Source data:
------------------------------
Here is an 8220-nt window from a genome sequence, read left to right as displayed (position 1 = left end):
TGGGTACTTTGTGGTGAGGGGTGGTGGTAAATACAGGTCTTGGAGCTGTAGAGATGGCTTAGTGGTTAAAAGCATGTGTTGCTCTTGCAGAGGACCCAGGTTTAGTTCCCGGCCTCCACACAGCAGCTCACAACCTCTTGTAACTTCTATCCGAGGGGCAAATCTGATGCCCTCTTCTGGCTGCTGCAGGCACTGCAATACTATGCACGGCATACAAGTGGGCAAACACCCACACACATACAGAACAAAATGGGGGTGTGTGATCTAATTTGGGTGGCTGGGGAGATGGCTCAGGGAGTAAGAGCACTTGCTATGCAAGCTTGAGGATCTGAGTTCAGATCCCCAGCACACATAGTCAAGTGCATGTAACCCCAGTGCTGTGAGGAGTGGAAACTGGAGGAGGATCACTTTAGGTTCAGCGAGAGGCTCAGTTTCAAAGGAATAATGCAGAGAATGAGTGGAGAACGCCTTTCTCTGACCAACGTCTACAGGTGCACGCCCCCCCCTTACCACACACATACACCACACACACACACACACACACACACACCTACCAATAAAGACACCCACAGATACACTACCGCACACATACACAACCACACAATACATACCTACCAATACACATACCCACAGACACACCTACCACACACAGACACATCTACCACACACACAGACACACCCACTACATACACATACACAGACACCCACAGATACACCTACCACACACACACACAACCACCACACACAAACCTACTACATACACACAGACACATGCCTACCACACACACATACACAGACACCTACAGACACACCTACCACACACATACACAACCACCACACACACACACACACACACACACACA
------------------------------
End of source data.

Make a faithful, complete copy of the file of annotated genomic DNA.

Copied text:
Here is an 8220-nt window from a genome sequence, read left to right as displayed (position 1 = left end):
TGGGTACTTTGTGGTGAGGGGTGGTGGTAAATACAGGTCTTGGAGCTGTAGAGATGGCTTAGTGGTTAAAAGCATGTGTTGCTCTTGCAGAGGACCCAGGTTTAGTTCCCGGCCTCCACACAGCAGCTCACAACCTCTTGTAACTTCTATCCGAGGGGCAAATCTGATGCCCTCTTCTGGCTGCTGCAGGCACTGCAATACTATGCACGGCATACAAGTGGGCAAACACCCACACACATACAGAACAAAATGGGGGTGTGTGATCTAATTTGGGTGGCTGGGGAGATGGCTCAGGGAGTAAGAGCACTTGCTATGCAAGCTTGAGGATCTGAGTTCAGATCCCCAGCACACATAGTCAAGTGCATGTAACCCCAGTGCTGTGAGGAGTGGAAACTGGAGGAGGATCACTTTAGGTTCAGCGAGAGGCTCAGTTTCAAAGGAATAATGCAGAGAATGAGTGGAGAACGCCTTTCTCTGACCAACGTCTACAGGTGCACGCCCCCCCCTTACCACACACATACACCACACACACACACACACACACACACACCTACCAATAAAGACACCCACAGATACACTACCGCACACATACACAACCACACAATACATACCTACCAATACACATACCCACAGACACACCTACCACACACAGACACATCTACCACACACACAGACACACCCACTACATACACATACACAGACACCCACAGATACACCTACCACACACACACACAACCACCACACACAAACCTACTACATACACACAGACACATGCCTACCACACACACATACACAGACACCTACAGACACACCTACCACACACATACACAACCACCACACACACACACACACACACACACACA